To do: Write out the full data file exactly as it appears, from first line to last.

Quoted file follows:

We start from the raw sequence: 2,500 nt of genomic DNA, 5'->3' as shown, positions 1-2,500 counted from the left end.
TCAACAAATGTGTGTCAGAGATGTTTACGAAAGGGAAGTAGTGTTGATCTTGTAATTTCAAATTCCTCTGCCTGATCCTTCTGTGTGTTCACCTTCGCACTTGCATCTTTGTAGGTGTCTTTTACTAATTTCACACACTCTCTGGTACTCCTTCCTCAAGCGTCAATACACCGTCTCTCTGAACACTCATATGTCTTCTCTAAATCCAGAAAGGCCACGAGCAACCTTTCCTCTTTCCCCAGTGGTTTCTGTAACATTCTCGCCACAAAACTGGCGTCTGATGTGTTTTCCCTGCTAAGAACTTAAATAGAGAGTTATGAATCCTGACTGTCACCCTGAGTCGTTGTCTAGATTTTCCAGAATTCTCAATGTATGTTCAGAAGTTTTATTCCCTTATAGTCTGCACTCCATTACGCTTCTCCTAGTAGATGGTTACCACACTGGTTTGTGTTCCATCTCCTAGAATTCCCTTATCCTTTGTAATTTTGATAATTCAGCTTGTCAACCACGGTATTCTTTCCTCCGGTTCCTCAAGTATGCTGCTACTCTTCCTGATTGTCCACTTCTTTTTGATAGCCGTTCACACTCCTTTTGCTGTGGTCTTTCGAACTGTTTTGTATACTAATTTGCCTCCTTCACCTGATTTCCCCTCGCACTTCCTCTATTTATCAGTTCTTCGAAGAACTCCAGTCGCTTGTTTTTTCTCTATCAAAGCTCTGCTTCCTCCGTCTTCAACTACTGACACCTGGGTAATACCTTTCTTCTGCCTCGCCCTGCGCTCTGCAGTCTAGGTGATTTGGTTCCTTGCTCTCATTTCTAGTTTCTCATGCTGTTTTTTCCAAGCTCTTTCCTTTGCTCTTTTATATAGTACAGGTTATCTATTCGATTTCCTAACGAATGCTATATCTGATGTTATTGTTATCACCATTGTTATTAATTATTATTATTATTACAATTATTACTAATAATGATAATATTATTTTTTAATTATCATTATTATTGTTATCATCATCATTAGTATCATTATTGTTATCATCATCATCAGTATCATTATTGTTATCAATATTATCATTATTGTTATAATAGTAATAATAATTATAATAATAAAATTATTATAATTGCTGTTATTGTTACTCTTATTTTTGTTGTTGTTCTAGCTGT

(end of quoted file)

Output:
We start from the raw sequence: 2,500 nt of genomic DNA, 5'->3' as shown, positions 1-2,500 counted from the left end.
TCAACAAATGTGTGTCAGAGATGTTTACGAAAGGGAAGTAGTGTTGATCTTGTAATTTCAAATTCCTCTGCCTGATCCTTCTGTGTGTTCACCTTCGCACTTGCATCTTTGTAGGTGTCTTTTACTAATTTCACACACTCTCTGGTACTCCTTCCTCAAGCGTCAATACACCGTCTCTCTGAACACTCATATGTCTTCTCTAAATCCAGAAAGGCCACGAGCAACCTTTCCTCTTTCCCCAGTGGTTTCTGTAACATTCTCGCCACAAAACTGGCGTCTGATGTGTTTTCCCTGCTAAGAACTTAAATAGAGAGTTATGAATCCTGACTGTCACCCTGAGTCGTTGTCTAGATTTTCCAGAATTCTCAATGTATGTTCAGAAGTTTTATTCCCTTATAGTCTGCACTCCATTACGCTTCTCCTAGTAGATGGTTACCACACTGGTTTGTGTTCCATCTCCTAGAATTCCCTTATCCTTTGTAATTTTGATAATTCAGCTTGTCAACCACGGTATTCTTTCCTCCGGTTCCTCAAGTATGCTGCTACTCTTCCTGATTGTCCACTTCTTTTTGATAGCCGTTCACACTCCTTTTGCTGTGGTCTTTCGAACTGTTTTGTATACTAATTTGCCTCCTTCACCTGATTTCCCCTCGCACTTCCTCTATTTATCAGTTCTTCGAAGAACTCCAGTCGCTTGTTTTTTCTCTATCAAAGCTCTGCTTCCTCCGTCTTCAACTACTGACACCTGGGTAATACCTTTCTTCTGCCTCGCCCTGCGCTCTGCAGTCTAGGTGATTTGGTTCCTTGCTCTCATTTCTAGTTTCTCATGCTGTTTTTTCCAAGCTCTTTCCTTTGCTCTTTTATATAGTACAGGTTATCTATTCGATTTCCTAACGAATGCTATATCTGATGTTATTGTTATCACCATTGTTATTAATTATTATTATTATTACAATTATTACTAATAATGATAATATTATTTTTTAATTATCATTATTATTGTTATCATCATCATTAGTATCATTATTGTTATCATCATCATCAGTATCATTATTGTTATCAATATTATCATTATTGTTATAATAGTAATAATAATTATAATAATAAAATTATTATAATTGCTGTTATTGTTACTCTTATTTTTGTTGTTGTTCTAGCTGT